CSB: Last night I was at a local Royal Astronomical Society meeting and their was a talk by an engineer from a local aerospace company. He talked about a mission to launch a trio of radar sats, 1.5 billion dollars cost, on a Falcon 9 late this year. All three will be deployed from the same stage, and since it's not a classified mission, it should all be on the live-stream. He was asked what happens if it goes boom, if they was insurance. His answer: typically, no.
 
2018-01-12 05:01:27 PM  
Polling time!
 
2018-01-12 05:02:24 PM  
Internal power now
 
2018-01-12 05:02:46 PM  

ArmednHammered: soupafi: I just hope when Falcon Heavy blows, it doesn't destroy the pad. 39A has a lot of history.

I really hope it's successful. It would be really funny to see a Tesla Roadster coasting through space with the left turn signal on.


Getting off of the pad shouldn't be a problem. The butt-clenching moment will be staging of the side boosters. Lots of things can go wrong there, and that's one of the things that you really can't test on the ground. If it stages successfully, it should be in the clear.
 
2018-01-12 05:03:08 PM  
im watching some things not the rocket on the pad.  did my live stream do something odd?
 
2018-01-12 05:03:48 PM  
I've wondered if someone turns a key or presses a button to actually launch the vehicle. Or does the computer do that?
 
2018-01-12 05:05:27 PM  
Out of curiosity, why do ULA and NASA do those n-minute holds? Like, here, we're at T-4:00, but there's a planned 10-minute hold. Why not just put us at T-14:00 and tick away?
I know that they're historical, and we've been doing 'em since the Apollos, but why?
 
2018-01-12 05:05:50 PM  
Everyone's GO
 
2018-01-12 05:06:22 PM  

bart2puck: im watching some things not the rocket on the pad.  did my live stream do something odd?


they just did polling
 
2018-01-12 05:07:01 PM  

Theaetetus: Out of curiosity, why do ULA and NASA do those n-minute holds? Like, here, we're at T-4:00, but there's a planned 10-minute hold. Why not just put us at T-14:00 and tick away?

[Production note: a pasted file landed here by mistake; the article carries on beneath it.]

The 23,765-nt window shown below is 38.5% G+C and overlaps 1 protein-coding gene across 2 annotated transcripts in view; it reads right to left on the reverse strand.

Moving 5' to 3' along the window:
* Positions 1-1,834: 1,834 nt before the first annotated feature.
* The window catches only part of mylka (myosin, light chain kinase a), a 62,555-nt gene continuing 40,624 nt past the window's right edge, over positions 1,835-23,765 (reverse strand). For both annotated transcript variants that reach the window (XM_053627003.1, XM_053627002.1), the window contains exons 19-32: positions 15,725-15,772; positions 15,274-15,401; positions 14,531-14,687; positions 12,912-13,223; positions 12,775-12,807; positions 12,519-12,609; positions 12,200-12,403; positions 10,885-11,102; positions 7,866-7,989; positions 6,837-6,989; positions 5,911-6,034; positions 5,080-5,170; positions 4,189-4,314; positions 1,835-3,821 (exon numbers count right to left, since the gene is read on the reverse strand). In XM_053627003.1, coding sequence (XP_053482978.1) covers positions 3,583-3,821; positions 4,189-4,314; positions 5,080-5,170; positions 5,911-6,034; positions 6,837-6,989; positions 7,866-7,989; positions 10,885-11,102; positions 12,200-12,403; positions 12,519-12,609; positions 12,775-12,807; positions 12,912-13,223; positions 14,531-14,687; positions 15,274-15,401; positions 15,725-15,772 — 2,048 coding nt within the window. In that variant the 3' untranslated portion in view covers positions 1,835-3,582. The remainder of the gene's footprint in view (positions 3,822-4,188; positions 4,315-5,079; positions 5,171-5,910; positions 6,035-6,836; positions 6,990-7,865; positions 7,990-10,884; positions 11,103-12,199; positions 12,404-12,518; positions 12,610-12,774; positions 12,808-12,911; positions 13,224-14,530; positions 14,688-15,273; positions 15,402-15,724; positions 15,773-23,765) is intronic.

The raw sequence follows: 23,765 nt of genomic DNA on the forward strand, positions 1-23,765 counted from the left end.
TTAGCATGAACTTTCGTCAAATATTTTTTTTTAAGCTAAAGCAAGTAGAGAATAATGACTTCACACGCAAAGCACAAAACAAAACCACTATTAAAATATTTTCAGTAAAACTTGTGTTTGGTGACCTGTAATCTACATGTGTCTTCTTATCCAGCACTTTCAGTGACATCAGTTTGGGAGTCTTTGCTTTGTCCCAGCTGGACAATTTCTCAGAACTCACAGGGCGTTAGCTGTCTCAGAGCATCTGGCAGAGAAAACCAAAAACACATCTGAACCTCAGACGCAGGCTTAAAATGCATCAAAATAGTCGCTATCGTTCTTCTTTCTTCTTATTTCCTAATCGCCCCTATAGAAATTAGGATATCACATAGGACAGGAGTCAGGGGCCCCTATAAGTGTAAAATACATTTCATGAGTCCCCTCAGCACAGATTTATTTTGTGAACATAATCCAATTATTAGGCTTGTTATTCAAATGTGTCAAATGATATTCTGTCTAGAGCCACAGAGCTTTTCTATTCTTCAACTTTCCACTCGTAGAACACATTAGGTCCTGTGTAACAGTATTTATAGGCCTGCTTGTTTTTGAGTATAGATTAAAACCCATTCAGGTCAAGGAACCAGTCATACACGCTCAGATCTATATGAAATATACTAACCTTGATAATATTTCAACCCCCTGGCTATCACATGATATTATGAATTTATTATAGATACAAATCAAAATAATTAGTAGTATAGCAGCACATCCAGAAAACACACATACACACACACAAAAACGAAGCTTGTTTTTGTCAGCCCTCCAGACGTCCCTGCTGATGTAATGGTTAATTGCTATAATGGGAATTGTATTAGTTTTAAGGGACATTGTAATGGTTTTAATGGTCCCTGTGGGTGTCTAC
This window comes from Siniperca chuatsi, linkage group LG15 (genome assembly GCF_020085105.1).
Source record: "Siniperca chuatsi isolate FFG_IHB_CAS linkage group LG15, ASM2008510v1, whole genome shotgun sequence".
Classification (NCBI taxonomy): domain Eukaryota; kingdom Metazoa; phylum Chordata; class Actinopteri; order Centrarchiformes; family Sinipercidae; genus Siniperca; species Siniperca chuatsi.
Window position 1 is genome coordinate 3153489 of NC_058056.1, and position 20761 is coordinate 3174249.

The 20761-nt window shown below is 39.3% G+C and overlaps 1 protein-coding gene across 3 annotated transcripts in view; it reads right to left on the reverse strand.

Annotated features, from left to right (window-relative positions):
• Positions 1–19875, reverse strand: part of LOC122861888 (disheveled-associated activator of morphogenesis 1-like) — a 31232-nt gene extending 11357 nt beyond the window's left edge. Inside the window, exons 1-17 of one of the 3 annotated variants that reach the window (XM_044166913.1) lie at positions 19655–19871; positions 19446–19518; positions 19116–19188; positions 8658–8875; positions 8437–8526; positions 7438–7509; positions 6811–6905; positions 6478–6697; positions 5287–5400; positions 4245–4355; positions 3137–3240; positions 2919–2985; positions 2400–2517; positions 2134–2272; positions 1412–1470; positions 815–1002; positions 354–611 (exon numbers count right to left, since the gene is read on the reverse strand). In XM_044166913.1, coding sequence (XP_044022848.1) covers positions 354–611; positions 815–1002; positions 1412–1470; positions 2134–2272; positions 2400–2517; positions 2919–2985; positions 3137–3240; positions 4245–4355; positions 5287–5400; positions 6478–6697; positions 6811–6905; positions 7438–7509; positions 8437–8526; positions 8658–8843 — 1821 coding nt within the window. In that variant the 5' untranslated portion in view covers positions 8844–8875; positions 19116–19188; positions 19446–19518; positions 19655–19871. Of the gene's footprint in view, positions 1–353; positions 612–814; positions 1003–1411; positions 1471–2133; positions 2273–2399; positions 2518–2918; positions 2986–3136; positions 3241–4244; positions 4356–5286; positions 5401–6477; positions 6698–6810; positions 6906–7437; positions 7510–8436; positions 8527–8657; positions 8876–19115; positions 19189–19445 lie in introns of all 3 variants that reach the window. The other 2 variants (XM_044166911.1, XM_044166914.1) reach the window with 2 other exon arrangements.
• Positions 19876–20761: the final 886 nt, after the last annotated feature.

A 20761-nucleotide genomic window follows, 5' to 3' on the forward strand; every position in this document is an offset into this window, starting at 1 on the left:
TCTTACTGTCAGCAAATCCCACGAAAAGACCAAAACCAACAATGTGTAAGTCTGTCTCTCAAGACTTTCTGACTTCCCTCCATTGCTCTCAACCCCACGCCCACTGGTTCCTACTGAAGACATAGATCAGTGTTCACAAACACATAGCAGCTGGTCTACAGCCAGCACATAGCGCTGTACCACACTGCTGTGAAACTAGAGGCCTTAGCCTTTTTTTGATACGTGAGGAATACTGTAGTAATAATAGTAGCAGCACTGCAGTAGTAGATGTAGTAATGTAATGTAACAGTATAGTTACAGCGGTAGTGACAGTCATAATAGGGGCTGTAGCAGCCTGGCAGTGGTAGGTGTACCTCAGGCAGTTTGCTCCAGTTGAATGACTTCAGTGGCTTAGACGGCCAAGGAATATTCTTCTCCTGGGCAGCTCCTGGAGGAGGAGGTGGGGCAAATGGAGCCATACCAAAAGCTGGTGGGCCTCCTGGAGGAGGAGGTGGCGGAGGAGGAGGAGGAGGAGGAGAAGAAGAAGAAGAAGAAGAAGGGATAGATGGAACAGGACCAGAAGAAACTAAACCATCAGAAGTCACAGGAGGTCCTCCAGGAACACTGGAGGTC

I know that they're historical, and we've been doing 'em since the Apollos, but why?


Maybe if there's an issue it won't completely screw it up?
 
2018-01-12 05:07:45 PM  
and countdown
 
2018-01-12 05:08:23 PM  
Make rocket go now!
 
2018-01-12 05:08:24 PM  

soupafi: Theaetetus: Out of curiosity, why do ULA and NASA do those n-minute holds? Like, here, we're at T-4:00, but there's a planned 10-minute hold. Why not just put us at T-14:00 and tick away?
I know that they're historical, and we've been doing 'em since the Apollos, but why?

Maybe if there's an issue it won't completely screw it up?


But, as per yesterday, they can should "hold, hold, hold" and stop the clock anyway.
 
2018-01-12 05:08:39 PM  
shout, even
 
2018-01-12 05:09:56 PM  
is that the old shuttle SRB on Delta?
 
2018-01-12 05:10:22 PM  
Antici -
 
2018-01-12 05:11:05 PM  
LIFTOFF!
 
2018-01-12 05:11:21 PM  
- pation!
 
2018-01-12 05:11:48 PM  
was that supposed to happen?
 
2018-01-12 05:12:07 PM  
Exciting liftoff with the kablooie of the leaked gasses
 
2018-01-12 05:12:14 PM  
I thought that was going to blow
 
2018-01-12 05:12:33 PM  
supersonic
 
2018-01-12 05:13:10 PM  
Well that didn't look right...
 
2018-01-12 05:13:47 PM  
Don't like them, then neither do I.  Get the hell outta here!  Heh, ever see a guy say goodbye to a solid rocket booster?